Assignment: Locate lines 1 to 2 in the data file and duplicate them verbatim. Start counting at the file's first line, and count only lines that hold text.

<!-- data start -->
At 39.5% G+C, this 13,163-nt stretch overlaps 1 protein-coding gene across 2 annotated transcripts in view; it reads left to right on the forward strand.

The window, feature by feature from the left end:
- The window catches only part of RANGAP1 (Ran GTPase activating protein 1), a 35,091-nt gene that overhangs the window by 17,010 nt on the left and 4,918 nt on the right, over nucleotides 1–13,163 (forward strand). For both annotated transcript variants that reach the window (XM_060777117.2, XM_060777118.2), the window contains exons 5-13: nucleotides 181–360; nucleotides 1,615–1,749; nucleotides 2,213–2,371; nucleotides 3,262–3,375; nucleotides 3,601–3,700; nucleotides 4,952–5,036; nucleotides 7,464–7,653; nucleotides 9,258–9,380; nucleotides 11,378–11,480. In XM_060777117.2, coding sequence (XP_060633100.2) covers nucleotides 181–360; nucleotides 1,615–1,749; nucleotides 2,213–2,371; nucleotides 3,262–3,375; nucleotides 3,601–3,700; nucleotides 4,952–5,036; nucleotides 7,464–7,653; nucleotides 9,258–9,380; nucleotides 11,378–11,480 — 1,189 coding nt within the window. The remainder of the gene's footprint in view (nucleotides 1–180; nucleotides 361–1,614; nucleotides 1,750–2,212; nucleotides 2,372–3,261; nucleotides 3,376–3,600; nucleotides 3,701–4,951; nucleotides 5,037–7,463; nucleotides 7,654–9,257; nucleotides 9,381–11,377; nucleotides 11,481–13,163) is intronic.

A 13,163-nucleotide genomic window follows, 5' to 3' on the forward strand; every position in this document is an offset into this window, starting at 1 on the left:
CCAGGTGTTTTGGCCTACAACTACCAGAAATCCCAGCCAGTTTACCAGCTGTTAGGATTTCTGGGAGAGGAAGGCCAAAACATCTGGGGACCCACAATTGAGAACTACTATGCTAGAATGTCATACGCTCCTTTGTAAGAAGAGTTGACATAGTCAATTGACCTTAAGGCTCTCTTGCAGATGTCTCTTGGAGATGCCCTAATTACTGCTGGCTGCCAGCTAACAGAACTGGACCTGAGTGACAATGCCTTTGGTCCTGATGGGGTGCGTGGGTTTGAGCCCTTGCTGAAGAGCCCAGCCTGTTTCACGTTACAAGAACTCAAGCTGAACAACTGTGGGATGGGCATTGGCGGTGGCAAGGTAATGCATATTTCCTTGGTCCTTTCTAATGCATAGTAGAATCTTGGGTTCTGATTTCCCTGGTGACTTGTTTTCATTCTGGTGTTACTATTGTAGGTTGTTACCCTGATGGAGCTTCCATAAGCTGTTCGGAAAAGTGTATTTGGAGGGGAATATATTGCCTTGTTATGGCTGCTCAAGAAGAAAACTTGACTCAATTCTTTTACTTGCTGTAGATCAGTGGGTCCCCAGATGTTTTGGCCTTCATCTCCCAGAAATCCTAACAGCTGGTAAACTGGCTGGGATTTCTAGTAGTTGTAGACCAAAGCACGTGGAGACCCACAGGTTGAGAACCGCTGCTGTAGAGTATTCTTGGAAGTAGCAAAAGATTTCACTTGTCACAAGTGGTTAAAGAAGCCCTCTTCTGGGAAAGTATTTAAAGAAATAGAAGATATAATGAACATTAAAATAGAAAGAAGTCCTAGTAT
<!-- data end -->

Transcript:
At 39.5% G+C, this 13,163-nt stretch overlaps 1 protein-coding gene across 2 annotated transcripts in view; it reads left to right on the forward strand.

The window, feature by feature from the left end: